A controversial application to serve alcohol in a former courthouse and Masonic lodge in Clerkenwell has been approved by Islington Council.
Hospitality developer Ennismore International Management Ltd., who describe themselves on their website as “Part Developer, Part Operator, Part Creative Studio”, intends to use the top floors of the Grade II-listed Old Sessions House as their head office.
The company has secured an alcohol licence for the former dungeons of the ground floor and basement, which they hope to operate as “office refreshment areas, as well as meeting rooms and break-out areas”.
They are concerned that the arrival of Ennismore in the area could see problems with anti-social behaviour and noise exacerbated.
Simon Galic, general manager of Ennismore venue The Hoxton in Shoreditch, spoke in defence of the application: “We’re anticipating a lot of smaller events. We are not going to have large events all the time, and when we do it will be working with the community, with charities, and with on-brand clients.
“It’s what we do. We’re leaders in hospitality. The vetting process is key here. It’s management on the doors.
“We’ll have staff based on the street to shepherd human traffic. We’re really confident this can be done.
“We’re talking about dinner for 20 on a Thursday night, very low-key events. We do want to put on some guest events, charitable events for instance of say 200 or so people.
“These will not be alcohol-driven, but great events in a great space within which we want this capacity of 306.
“No members of the public could just walk through the door because that’s not what this licence would permit.
“It’s an amazing space. I think we’ve done a great job. You walk in there and think this is a great place to be.”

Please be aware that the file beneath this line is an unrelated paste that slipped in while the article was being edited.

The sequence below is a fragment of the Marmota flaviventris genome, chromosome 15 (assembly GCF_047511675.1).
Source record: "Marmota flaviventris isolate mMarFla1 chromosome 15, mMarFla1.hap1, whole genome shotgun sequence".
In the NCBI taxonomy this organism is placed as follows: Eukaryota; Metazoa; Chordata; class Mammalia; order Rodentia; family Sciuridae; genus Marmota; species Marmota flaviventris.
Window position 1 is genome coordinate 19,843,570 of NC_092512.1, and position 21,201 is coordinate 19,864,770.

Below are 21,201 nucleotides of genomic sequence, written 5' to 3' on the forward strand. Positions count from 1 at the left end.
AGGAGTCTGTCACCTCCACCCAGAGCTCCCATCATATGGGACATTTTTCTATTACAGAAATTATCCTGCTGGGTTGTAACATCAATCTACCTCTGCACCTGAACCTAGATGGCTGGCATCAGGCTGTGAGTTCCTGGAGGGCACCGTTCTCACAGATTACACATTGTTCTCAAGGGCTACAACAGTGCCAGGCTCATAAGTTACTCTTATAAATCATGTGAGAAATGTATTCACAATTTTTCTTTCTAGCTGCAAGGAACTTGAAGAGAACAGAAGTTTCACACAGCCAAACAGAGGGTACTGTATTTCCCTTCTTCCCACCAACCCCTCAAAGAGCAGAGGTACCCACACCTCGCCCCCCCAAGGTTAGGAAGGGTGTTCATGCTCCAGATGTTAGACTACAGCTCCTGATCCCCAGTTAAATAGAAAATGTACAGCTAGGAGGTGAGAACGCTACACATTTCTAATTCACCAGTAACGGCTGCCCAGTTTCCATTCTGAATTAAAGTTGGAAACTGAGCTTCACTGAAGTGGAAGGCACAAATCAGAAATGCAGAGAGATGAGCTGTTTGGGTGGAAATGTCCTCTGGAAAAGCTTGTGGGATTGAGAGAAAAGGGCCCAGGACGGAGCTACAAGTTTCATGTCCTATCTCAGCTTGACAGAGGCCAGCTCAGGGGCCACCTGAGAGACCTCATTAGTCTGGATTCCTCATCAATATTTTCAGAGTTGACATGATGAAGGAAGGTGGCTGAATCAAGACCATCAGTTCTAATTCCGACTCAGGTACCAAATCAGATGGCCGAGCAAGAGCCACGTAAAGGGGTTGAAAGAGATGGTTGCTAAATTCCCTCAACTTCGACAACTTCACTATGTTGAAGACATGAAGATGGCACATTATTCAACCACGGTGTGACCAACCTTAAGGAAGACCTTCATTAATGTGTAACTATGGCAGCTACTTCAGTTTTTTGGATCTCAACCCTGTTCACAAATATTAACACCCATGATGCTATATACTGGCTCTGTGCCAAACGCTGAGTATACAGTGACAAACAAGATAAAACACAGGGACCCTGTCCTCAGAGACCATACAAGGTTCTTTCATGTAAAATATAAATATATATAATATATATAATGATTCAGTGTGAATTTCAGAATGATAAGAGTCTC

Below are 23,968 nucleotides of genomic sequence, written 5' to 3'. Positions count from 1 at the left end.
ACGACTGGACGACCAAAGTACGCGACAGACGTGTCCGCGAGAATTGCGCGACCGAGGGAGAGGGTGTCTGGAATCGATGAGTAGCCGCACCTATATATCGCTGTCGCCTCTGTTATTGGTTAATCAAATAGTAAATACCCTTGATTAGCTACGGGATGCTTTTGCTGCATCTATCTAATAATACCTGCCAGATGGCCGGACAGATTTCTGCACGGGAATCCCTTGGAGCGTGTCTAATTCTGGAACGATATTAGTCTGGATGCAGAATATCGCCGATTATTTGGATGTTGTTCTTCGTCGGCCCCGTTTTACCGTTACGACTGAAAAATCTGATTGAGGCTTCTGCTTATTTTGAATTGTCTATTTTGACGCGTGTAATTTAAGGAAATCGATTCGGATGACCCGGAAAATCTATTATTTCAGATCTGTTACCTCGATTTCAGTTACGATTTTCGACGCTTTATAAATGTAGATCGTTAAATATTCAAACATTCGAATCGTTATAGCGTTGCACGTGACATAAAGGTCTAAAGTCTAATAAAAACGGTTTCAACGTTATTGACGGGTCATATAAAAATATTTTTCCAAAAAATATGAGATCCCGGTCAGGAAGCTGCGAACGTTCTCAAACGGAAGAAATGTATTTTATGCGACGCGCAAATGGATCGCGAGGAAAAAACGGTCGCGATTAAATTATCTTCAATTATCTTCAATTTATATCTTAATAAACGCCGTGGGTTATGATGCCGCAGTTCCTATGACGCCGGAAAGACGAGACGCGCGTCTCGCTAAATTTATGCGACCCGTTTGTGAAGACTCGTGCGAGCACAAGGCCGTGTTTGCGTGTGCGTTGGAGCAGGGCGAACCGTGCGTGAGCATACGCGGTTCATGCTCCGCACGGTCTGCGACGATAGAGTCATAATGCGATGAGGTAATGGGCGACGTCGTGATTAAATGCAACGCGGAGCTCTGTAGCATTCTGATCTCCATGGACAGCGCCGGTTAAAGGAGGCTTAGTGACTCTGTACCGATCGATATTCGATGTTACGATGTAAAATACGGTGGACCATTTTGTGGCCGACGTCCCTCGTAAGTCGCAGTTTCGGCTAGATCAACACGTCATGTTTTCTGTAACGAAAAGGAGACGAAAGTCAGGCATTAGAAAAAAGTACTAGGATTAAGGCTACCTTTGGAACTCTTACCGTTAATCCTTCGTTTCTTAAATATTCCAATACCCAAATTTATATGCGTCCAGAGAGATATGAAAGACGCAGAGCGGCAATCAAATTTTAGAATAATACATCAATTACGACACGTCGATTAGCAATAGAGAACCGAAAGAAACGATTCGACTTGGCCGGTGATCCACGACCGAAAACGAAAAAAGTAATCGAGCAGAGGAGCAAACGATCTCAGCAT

Islington Council’s licensing sub-committee saw councillors grill representatives from Ennismore on how they would prevent their proposed capacity of over 300 from impacting negatively on the area.
Councillors often did not give the team from Ennismore an easy ride.
Ennismore’s ‘dispersal policy’ came under the microscope, under which guests at events will only be able to leave Old Sessions House in groups of five.
Cllr Phil Graham (Lab, Bunhill) said: “I’m struggling to get my head around how it would work to only have five people leaving at one time.”
When Galic responded that people would slowly disperse throughout the evenings “as that’s just how events work”, Cllr Graham quipped: “Depends how good your event is.”
Cllr Graham also criticised the emphasis placed by Ennismore’s application on small events when the company was seeking a capacity of hundreds, accusing the team of putting up a “smokescreen”.
Barrister Sarah Le Fevre, representing Ennismore, said: “I apologise. This is not an applicant that is trying to pull the wool over this committee’s eyes.”
Representatives from the Friends of Clerkenwell Green were also present to voice their concerns on the opening of a venue 17 metres from residents’ bedroom windows.
Campaigner Leora Neidle said: “The hours of operation from morning to night far exceed other businesses nearby. Noise complaints and anti-social behaviour are growing in the area.
“The levels of noise and disturbance are unmanageable. More and more people are even looking to move away. So many of us feel under siege from the problems that already exist.”
Having conferred in private, Cllr Flora Williamson (Lab, Tollington), who chaired the sub-committee, announced that the licence would be granted, with an added condition that Ennismore hold only two large events per month, with a maximum capacity of 236 people.